There are a few issues with “legal non-conforming” considerations. The basic principle is that municipal by-laws cannot be retroactive.
If a building is constructed in accordance with applicable zoning and building by-laws, then you are compliant. This is all that can be expected. The building is then occupied and that use continues, which, of course, is what is expected. Then, the municipality passes a new by-law. The older building wouldn’t meet today’s more stringent standards. But, by-laws are not retroactive, so they don’t apply.
Consider a restaurant that has operated for 50 years. The new by-law changes the zoning to “industrial uses”. The restaurant may continue. The difficulty is if the restaurant gives up on its restaurant use. The use must be continuous. That includes being shut down for renovations, because the same use continued. If you are looking to buy the restaurant, there are several issues to be investigated:
- What were the zoning and building by-laws when it was built?
- Was it in compliance at that time?
- Was the use continuous or was it interrupted?
- If it was interrupted for a period of time, was that interruption justifiable?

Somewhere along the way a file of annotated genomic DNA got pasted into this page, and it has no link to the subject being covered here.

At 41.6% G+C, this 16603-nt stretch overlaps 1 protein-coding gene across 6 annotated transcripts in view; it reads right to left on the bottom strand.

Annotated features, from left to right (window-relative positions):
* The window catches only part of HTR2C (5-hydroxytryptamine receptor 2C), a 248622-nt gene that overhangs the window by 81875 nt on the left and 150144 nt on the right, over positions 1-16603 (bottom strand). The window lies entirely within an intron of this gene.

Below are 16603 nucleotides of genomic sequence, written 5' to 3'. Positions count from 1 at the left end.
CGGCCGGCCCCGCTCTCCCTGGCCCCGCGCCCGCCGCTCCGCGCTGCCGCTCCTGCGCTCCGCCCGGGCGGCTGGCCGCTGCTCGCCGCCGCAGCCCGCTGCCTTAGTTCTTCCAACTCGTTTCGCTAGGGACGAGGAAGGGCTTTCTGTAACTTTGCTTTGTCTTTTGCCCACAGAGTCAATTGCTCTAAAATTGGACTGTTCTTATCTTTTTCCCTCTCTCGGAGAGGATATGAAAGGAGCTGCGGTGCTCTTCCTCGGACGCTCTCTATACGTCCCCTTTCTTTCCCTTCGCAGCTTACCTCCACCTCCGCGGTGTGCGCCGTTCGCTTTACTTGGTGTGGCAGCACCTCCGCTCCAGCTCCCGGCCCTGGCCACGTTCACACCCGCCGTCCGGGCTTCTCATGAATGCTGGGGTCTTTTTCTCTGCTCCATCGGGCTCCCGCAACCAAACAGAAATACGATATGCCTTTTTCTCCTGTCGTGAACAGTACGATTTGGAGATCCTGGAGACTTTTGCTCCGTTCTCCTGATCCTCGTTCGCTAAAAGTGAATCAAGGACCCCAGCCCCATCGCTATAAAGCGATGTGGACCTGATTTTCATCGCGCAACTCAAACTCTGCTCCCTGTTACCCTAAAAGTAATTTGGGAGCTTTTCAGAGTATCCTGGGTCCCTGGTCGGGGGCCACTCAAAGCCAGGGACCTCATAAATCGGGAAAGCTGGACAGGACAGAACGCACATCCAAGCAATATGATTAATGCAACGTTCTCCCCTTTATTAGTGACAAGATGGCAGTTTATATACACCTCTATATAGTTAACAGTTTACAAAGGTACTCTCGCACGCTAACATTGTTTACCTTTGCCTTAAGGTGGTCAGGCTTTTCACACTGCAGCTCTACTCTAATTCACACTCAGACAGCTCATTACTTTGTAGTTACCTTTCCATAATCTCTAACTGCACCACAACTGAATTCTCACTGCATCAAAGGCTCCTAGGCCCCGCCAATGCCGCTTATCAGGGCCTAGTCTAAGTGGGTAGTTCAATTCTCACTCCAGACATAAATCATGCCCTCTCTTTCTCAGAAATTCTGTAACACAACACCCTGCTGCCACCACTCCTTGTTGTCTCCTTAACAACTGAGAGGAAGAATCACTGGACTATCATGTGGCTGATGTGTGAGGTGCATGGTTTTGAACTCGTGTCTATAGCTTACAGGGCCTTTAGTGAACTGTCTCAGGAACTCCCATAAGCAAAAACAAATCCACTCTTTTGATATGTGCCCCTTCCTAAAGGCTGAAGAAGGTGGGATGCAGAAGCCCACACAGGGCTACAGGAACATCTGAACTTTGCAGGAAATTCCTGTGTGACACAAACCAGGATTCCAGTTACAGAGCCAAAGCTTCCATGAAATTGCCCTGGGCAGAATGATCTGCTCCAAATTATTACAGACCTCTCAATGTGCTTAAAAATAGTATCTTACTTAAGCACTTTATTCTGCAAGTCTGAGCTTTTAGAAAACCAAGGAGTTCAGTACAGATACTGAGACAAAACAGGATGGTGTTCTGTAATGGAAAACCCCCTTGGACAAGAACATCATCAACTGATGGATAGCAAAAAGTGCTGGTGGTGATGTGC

- If we have affirmative responses, then we can transfer the property to a new Buyer and maintain the status of the property as “legal” because it always was, and “non-conforming” because it wouldn’t meet current standards,
- When did the current by-law and any other by-laws affecting the property come into force?
- Insurance endorsements may be required so that the insurer will pay to meet current standards, concerning setbacks,
- Title insurance should be obtained including full disclosure of the use.
All the evidence you uncover should be copied and appear in your file, so that it can be retrieved 20 years from now, or 40 years for that matter.
It is important to note that being shut down simply due to Covid will not interfere with the non-conforming use exception.
Brian Madigan LL.B., Broker